Capturing Authenticity on Film
by Adobe Stock Team
posted on 04-12-2018
Authenticity has been at the center of the stock conversation in the last several years, with more and more brands looking for natural, relatable content from their image banks. The Stacks has carved out a niche in the video market with their contemporary, fresh take on stock video.
The agency is a collaborative effort between cinematographer Seth Whelden and creative director Kelly Wilcox. Combining Seth’s experience as a director of photography and Kelly’s as an art director, The Stacks creates modern stock footage that “reflects live as candidly and honestly as possible.”
We spoke with Kelly to find out more about what makes The Stacks’ portfolio unique, and how they go about capturing authentic content.
What’s your role as the company’s creative director?
As a creative director, I find inspiration in following certain people or groups that I consider to be trendsetters on Instagram and Pinterest. I like to follow an eclectic mix of people — from locals to people all over the world — to get a sense of cultural diversity and trends, whether they’re in the fashion industry or outdoor photographers.
I’m also in charge of the talent we select, the creative of each shoot, and making sure the content is on-brand.
What makes The Stacks unique among other stock video agencies?
We love to use people we know for talent, and if it’s a group of people, preferably they’re friends or in relationships with one another. The chemistry that comes out of those situations is genuine and it shows.
What makes a successful stock clip?
We use shot lists of course, but we also have fun shooting the moments between actions. Sometimes that’s the best stuff, when the talent has no idea you’re still shooting. We also like to maintain a sense of humor on set, and I think it comes across in our work. The best takes, in our opinion, are the ones that aren’t perfect. We don’t live in a perfect world — why should our content be any different?
What makes a successful stock video agency?
The most successful agencies seem to be those that can find their own niche and then dominate that space. And, at the same time, they have an uncanny ability to be adaptable and grow in new directions.
How you decide what to shoot and clip?
A lot of our focus at The Stacks is on kids, teens, and young adults. As a result, certain themes come up naturally. Curiosity and exploration are common threads of shoots with children, while you can find rebellion, adventure, wanderlust, and love in our shoots with teens and young adults.
As far as trends go, we kind of have an unwritten rule that we won’t shoot it if it sounds boring to us. How can anything be great if your heart isn’t in it?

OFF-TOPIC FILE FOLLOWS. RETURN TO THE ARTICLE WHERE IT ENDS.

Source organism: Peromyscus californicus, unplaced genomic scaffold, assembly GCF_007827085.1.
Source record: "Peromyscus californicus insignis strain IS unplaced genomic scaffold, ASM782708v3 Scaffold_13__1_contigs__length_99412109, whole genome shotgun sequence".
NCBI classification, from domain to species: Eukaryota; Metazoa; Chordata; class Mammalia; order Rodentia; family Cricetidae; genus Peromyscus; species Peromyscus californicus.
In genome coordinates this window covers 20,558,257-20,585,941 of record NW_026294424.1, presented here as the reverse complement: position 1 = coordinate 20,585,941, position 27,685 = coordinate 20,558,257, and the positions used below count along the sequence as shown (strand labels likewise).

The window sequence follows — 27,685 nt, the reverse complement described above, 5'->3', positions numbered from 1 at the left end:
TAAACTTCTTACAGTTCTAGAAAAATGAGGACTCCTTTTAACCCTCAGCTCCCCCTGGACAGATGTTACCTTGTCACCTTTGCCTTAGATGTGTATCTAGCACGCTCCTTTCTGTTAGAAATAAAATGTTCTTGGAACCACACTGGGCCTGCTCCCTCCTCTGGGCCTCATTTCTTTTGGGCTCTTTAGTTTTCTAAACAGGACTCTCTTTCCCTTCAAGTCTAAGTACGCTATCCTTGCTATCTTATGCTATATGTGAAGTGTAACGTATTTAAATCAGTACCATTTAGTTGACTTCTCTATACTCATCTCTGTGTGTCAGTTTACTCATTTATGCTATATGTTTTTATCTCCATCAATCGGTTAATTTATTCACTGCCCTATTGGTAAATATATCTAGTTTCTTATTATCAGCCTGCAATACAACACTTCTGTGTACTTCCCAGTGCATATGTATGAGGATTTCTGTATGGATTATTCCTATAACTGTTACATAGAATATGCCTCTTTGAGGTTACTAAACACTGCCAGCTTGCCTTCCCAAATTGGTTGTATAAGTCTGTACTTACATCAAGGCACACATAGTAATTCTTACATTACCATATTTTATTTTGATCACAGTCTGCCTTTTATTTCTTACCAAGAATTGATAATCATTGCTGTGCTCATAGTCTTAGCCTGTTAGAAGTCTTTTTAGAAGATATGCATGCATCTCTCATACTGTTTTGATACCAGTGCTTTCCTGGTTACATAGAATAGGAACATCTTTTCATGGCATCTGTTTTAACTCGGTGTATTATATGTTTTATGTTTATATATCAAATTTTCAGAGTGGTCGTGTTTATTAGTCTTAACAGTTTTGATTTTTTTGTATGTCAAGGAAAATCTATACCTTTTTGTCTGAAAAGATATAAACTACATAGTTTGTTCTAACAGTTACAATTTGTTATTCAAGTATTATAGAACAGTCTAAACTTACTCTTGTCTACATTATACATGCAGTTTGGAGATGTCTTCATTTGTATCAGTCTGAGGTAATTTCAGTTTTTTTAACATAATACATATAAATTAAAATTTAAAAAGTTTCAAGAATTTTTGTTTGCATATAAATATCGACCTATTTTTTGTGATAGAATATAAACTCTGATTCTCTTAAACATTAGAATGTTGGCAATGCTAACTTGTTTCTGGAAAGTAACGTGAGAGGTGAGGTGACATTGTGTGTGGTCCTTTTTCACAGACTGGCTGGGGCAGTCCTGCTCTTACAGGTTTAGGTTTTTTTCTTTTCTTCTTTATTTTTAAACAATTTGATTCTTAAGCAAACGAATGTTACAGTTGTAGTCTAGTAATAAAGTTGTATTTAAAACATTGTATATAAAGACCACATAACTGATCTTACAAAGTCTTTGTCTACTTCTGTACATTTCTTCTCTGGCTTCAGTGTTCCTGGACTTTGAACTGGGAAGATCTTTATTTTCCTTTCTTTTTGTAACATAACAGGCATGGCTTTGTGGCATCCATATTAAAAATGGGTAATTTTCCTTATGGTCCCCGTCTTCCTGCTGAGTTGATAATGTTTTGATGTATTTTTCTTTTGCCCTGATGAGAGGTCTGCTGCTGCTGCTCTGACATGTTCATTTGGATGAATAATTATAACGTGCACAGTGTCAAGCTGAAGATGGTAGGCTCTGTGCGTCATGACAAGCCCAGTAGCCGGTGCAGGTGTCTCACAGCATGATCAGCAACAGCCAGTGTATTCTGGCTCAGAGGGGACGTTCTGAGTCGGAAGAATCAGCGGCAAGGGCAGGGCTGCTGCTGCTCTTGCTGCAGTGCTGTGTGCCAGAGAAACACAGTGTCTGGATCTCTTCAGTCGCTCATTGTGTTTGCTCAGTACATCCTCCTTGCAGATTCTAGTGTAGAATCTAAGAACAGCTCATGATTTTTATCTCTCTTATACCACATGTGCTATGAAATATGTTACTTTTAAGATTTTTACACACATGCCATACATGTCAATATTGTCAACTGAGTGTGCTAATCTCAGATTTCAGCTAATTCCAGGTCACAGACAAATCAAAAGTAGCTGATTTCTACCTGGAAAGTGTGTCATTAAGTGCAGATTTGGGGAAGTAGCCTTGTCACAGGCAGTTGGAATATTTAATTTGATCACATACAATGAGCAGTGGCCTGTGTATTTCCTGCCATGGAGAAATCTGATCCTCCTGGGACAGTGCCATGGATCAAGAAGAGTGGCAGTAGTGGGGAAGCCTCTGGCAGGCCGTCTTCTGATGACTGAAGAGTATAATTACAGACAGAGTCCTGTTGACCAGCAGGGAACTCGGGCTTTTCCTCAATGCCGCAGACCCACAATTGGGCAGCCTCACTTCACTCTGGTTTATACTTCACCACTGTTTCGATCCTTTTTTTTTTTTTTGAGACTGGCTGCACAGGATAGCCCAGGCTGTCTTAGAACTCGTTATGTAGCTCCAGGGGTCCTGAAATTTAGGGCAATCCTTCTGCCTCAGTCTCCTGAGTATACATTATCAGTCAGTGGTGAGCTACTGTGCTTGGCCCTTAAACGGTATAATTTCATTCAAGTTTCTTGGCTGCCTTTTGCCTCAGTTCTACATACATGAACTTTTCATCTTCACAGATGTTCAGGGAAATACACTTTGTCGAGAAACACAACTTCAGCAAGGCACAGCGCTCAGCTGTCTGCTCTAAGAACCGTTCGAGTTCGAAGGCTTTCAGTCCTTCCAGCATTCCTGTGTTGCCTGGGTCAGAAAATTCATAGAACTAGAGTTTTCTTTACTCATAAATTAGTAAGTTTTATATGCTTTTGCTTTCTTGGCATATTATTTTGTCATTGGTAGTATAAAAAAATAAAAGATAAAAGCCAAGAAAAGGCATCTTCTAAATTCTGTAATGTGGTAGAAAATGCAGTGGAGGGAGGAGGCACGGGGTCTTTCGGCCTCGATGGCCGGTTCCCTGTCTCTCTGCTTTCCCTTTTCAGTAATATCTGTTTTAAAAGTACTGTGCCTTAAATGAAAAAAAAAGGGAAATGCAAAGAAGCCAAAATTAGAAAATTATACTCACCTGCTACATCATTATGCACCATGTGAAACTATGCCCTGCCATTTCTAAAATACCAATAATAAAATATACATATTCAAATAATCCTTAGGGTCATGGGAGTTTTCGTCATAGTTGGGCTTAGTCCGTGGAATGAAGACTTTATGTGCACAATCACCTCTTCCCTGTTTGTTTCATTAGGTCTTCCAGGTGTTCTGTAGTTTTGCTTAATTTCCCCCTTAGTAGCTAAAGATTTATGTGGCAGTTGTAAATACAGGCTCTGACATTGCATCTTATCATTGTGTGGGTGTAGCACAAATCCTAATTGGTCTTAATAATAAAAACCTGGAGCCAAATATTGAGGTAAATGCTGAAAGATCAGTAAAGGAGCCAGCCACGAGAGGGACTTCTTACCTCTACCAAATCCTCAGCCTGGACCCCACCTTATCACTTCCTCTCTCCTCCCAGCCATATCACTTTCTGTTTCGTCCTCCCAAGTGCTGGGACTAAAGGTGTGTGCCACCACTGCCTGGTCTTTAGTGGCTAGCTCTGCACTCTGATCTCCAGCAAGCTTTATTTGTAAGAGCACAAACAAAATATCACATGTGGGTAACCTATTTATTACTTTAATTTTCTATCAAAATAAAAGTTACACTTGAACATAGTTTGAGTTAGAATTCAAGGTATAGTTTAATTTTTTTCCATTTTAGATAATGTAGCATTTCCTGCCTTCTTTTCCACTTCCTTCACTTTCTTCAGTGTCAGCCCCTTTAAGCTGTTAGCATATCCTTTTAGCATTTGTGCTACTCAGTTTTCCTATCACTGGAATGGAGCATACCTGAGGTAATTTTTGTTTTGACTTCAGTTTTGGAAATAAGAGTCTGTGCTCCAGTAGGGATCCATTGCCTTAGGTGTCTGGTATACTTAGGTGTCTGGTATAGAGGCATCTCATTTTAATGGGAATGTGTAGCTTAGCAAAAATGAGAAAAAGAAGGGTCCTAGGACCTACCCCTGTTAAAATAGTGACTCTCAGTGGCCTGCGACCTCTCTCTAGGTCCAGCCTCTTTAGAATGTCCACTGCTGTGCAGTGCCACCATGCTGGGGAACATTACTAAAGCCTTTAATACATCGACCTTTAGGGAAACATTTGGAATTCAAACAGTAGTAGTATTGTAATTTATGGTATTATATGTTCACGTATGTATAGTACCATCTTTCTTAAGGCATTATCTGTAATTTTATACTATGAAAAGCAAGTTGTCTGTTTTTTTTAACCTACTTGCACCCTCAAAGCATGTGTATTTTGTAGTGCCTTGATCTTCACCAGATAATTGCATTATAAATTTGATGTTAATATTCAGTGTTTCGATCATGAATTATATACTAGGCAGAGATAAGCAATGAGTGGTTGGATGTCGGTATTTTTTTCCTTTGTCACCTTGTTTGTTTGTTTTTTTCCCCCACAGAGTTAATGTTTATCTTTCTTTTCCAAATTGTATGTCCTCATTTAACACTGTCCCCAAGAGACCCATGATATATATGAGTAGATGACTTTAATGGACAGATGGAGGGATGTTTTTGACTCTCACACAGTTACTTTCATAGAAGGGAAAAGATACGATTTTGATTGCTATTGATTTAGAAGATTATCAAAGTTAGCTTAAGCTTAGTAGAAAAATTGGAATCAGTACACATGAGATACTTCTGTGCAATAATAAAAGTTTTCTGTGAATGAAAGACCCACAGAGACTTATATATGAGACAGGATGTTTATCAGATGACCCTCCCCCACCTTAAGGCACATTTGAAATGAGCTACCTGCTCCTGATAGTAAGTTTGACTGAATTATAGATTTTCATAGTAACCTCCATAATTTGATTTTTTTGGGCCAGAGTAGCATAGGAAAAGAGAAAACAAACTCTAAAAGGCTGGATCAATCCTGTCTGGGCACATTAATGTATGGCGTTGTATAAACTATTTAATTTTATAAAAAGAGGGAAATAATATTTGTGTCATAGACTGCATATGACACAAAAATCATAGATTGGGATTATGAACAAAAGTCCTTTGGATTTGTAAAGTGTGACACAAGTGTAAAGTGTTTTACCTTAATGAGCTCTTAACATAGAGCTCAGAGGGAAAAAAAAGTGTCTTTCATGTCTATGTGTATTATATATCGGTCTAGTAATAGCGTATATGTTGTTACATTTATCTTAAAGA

In March and April, we’re exploring the trend of the Fluid Self and the importance of having representations of diversity in stock. What’s your approach to creating and curating collections that are inclusive?
It’s not just about who we’re shooting, but how we’re shooting them — in what light are we painting this picture? Finding new ways to shoot people who have often been stereotyped, or excluded entirely, is hugely motivating and a definite driving force for The Stacks. More brands are starting to understand the importance of recognizing and embracing this concept, and we’re excited to be a part of this growing movement through stock.
It’s another reason authentic content is so crucial. When someone uses one of our clips, we want it to represent the people in it in the best possible way. By striving for authenticity, we hope to help break down stereotypes and work toward a shift in the way brands advertise their products and services.
Do you have any advice for contributors starting out in stock video?
Speaking to the photographers who are looking to expand their reach: for all the commonalities video and photography share, it’s important to remember that they are entirely different mediums. Outside of the technical differences, any given clip in the film/video world is likely to be just a small part of a larger story, whereas a photograph absolutely must be able to tell the whole story by itself. In stock footage specifically, the challenge is in not knowing what that larger story is and creating content versatile enough to fit into many narratives. One must consider the edit and the ways in which motion within the shot will cut into a larger story.
Topics: Creativity, Video & Audio